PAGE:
UMass health plan riles students

By Kay Lazar
Globe Staff / June 28, 2011

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Student leaders at the University of Massachusetts’ Amherst campus say changes in the students’ health insurance plan will unfairly hit hardest on women, low-income students, and those with mental illnesses.

The changes, set to take effect in August, will require students to pay 15 percent of the total bill for care not received at the campus health center.

Under the new plan, students who need more than four mental health visits per year or many gynecological and obstetrics services that are not offered at the campus health care facility will be required to go to off-campus providers, and will be assessed co-insurance charges.

Students will also be required to pay 15 percent of hospital bills, X-rays, and other tests not offered on campus.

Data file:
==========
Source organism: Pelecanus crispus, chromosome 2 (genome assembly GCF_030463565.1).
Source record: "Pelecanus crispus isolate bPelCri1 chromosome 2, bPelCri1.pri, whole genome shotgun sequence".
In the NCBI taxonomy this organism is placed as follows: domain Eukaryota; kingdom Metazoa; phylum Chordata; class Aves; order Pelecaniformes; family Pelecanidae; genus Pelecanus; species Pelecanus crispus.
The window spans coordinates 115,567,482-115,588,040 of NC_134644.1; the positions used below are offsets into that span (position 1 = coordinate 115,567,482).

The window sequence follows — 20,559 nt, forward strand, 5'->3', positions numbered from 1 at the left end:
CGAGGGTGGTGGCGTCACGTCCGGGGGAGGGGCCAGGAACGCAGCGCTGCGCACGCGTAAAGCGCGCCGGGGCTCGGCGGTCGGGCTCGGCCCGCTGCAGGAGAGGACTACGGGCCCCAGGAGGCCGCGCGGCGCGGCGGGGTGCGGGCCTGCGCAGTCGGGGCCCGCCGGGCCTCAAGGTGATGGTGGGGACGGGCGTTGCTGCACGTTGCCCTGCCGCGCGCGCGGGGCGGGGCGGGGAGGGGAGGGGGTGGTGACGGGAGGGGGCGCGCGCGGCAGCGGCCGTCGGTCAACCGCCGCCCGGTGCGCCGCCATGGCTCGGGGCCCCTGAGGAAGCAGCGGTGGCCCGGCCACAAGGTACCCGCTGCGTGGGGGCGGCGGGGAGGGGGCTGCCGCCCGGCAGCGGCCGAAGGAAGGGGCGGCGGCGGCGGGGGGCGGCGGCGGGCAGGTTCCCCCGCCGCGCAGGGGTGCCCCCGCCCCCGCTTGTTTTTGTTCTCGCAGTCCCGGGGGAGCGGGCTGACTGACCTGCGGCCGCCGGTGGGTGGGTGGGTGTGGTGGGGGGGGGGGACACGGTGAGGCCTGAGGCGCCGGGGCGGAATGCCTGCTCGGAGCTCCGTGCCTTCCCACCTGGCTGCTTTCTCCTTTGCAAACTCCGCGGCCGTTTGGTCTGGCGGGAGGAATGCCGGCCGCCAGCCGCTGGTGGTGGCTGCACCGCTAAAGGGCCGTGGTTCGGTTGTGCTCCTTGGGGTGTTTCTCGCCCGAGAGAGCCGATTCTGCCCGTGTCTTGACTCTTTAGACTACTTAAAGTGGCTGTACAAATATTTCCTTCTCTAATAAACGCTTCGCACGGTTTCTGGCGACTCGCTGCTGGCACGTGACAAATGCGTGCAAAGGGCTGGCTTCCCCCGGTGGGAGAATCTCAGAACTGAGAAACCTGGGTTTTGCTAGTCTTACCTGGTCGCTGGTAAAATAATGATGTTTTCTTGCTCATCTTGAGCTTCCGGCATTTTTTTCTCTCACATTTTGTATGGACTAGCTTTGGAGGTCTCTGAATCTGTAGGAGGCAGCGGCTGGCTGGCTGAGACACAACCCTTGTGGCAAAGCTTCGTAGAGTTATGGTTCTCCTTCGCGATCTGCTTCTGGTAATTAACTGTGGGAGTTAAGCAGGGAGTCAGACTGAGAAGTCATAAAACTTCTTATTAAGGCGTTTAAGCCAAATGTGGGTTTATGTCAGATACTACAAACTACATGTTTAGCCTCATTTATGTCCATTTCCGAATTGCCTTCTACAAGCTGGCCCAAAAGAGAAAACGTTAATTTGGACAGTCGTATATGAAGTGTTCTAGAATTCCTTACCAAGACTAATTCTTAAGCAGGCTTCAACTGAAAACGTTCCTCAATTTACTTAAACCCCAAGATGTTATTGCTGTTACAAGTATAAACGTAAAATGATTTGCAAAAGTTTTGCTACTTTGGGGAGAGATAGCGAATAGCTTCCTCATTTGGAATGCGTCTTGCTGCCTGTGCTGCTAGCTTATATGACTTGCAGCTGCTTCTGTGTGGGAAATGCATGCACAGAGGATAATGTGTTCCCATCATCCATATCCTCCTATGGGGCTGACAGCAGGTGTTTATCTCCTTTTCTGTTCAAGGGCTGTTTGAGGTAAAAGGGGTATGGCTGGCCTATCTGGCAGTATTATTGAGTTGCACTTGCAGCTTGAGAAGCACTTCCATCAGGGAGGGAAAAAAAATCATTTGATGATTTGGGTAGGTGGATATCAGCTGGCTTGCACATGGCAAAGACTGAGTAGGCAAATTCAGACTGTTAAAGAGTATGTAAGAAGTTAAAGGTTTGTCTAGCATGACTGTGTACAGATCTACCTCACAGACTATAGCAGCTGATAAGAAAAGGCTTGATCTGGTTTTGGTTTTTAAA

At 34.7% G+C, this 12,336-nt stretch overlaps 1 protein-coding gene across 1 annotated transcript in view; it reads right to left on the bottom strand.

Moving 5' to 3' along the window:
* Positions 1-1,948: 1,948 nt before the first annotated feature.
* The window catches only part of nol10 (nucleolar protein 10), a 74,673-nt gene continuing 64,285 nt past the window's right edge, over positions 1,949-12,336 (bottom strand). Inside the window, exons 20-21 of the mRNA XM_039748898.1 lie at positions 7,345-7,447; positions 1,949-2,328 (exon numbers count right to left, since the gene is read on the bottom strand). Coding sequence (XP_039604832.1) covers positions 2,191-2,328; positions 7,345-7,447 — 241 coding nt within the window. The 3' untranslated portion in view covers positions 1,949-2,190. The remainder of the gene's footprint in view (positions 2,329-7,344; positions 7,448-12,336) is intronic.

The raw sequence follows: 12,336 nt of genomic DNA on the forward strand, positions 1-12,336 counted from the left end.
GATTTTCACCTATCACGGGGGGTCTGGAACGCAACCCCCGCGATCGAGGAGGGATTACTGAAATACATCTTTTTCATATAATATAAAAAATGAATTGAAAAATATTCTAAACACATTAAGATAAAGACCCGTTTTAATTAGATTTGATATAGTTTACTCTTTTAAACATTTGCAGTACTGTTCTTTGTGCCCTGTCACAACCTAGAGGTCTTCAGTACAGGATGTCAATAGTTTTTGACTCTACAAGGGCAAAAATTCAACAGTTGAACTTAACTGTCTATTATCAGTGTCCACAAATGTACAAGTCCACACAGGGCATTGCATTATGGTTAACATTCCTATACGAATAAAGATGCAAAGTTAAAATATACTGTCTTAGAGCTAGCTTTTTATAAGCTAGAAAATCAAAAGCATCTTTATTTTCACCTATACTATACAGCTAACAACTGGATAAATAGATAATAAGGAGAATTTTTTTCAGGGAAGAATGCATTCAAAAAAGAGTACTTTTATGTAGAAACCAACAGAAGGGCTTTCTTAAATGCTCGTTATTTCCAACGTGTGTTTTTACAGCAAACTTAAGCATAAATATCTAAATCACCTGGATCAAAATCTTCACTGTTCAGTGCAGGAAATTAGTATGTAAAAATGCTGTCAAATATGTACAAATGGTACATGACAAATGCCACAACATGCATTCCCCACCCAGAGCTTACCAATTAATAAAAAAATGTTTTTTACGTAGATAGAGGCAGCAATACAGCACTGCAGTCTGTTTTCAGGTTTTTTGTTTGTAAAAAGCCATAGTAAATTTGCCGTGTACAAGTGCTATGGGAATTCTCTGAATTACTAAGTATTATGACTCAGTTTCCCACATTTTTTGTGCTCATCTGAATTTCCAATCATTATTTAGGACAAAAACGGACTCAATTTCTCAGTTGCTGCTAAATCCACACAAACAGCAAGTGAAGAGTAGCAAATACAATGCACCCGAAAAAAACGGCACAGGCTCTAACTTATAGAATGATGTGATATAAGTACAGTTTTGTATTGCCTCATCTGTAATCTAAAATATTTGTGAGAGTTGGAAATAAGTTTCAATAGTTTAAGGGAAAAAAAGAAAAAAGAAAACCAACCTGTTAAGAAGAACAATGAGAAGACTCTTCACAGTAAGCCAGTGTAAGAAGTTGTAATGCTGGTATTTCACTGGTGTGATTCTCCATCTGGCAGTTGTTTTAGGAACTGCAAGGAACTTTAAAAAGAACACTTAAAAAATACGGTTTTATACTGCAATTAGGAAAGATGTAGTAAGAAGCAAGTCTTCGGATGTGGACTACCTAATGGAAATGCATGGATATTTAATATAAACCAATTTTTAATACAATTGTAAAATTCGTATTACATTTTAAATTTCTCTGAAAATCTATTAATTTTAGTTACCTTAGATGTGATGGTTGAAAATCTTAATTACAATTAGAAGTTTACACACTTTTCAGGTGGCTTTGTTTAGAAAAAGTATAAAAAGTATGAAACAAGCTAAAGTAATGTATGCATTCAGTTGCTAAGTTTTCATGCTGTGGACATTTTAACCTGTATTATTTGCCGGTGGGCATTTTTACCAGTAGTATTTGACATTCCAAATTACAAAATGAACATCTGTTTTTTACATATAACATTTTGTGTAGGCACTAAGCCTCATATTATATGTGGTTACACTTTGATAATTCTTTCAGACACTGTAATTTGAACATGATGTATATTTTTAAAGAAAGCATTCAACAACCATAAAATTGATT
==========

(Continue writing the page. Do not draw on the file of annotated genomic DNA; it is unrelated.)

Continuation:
Rachel Bolus, a 30-year-old graduate student and teaching assistant who is expecting her first child Sept. 9, said the new charges will be tough to manage on the combined $33,000 annual income she and her husband, also a grad student, make.

“The charges are a good chunk of what we make, each year,’’ Bolus said.

Starting in August, Bolus said, she will have to visit her obstetrician once a week and will be required to pay 15 percent of the bill for each of those visits.

“Family is just as important to me as my career,’’ said Bolus, an aspiring biology professor.

“It’s issues like this that contribute to the gender gap in academia.’’

The new plan will cap out-of-pocket expenses for students at no more than $5,000 per year.

UMass spokesman Daniel Fitzgibbons said soaring health care costs required the university to make some tough choices.

“If we continued our services at the level that we were providing in the past year, the [monthly] insurance premiums for students would have gone up 30 percent,’’ he said.

“Instead, they went up 17 percent and we added the [15 percent] co-insurance and increased deductibles.’’ he said. “We tried to mitigate the impact as much as possible.’’

About 5,700 students, roughly a quarter of the student body, were enrolled in the health plan last year, a number that is expected to decrease now that the federal health insurance law allows young adults to stay on parents’ plans until age 26.

Kay Lazar can be reached at